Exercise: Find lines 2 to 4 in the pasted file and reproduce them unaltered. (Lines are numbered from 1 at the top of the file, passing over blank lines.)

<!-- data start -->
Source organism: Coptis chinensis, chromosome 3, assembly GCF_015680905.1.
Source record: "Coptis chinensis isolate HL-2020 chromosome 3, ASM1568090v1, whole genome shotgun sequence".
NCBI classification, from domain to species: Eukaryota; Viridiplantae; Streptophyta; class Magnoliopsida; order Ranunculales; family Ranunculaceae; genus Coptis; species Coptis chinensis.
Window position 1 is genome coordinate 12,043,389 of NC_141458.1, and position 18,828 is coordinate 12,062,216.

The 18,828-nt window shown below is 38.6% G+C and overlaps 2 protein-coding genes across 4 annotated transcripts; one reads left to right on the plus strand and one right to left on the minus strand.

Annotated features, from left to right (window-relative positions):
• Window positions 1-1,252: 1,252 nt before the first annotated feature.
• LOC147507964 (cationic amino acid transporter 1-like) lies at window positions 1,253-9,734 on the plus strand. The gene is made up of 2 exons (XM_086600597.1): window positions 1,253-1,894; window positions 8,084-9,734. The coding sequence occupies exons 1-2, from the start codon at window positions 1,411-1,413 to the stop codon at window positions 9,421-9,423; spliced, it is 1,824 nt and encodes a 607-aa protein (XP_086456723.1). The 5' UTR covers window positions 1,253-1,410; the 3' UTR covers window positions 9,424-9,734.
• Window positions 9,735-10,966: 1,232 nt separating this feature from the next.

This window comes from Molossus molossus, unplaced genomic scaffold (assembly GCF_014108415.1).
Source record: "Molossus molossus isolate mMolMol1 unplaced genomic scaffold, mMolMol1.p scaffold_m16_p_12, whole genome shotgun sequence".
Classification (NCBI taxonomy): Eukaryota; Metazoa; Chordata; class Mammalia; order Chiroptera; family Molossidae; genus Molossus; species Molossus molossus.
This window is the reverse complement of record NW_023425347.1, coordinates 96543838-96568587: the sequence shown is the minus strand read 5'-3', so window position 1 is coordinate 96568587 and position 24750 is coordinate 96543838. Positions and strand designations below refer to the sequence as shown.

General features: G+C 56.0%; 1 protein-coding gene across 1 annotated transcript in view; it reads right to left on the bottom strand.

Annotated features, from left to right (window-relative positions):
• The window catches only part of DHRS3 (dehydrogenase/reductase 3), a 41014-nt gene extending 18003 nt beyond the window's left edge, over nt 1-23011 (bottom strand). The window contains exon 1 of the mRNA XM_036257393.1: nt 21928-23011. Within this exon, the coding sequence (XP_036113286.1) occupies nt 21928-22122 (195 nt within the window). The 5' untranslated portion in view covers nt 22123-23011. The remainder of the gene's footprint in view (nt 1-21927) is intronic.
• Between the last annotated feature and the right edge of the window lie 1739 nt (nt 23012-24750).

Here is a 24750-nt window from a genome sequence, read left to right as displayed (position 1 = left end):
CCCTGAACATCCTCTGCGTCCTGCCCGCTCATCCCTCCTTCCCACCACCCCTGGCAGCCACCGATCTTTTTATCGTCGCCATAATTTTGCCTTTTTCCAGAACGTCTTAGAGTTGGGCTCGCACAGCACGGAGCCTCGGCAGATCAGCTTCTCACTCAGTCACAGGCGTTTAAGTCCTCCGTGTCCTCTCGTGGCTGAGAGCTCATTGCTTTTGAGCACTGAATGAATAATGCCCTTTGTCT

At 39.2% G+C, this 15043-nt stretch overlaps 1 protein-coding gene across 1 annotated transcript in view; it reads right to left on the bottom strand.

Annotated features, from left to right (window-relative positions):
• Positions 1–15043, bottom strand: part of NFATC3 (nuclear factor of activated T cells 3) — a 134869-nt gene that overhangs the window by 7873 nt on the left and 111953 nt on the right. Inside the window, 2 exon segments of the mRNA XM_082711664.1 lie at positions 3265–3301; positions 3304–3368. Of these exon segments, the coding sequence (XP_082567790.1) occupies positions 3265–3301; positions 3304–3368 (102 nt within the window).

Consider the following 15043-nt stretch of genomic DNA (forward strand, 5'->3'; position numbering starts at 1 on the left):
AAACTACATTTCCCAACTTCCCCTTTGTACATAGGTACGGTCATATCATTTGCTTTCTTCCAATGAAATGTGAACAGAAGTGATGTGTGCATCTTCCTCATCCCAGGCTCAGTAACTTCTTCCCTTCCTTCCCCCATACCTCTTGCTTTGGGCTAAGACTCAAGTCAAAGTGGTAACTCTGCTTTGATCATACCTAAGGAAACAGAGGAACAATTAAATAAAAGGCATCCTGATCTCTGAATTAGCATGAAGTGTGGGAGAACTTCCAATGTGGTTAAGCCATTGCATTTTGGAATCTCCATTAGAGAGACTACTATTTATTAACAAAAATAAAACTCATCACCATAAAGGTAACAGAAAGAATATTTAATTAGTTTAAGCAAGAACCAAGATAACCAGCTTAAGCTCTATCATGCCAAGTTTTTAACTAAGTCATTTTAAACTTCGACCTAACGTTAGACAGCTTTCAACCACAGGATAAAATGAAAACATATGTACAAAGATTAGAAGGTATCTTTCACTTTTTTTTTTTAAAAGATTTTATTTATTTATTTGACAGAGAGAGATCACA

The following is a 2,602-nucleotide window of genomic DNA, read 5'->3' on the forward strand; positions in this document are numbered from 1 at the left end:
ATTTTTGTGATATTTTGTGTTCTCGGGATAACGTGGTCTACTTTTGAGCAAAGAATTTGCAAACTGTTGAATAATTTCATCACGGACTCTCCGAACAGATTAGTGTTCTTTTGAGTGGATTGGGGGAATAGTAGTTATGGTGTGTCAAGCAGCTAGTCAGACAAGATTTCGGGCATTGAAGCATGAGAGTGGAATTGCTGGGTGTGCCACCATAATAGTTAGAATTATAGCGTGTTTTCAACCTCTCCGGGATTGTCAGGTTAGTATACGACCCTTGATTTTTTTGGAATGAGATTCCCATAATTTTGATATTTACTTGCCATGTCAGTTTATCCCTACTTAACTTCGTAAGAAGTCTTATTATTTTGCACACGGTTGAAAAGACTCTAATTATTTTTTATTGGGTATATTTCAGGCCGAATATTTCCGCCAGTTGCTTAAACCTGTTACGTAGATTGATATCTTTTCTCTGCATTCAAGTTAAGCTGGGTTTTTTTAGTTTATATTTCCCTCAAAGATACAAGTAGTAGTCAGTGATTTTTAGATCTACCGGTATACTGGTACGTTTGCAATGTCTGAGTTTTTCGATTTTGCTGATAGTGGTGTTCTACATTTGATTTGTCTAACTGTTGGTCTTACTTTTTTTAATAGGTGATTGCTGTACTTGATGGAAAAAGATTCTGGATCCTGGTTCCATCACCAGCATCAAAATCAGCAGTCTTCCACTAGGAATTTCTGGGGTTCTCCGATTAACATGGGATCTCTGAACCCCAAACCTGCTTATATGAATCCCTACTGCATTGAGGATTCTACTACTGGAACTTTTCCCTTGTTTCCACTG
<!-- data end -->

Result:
Source record: "Coptis chinensis isolate HL-2020 chromosome 3, ASM1568090v1, whole genome shotgun sequence".
NCBI classification, from domain to species: Eukaryota; Viridiplantae; Streptophyta; class Magnoliopsida; order Ranunculales; family Ranunculaceae; genus Coptis; species Coptis chinensis.
Window position 1 is genome coordinate 12,043,389 of NC_141458.1, and position 18,828 is coordinate 12,062,216.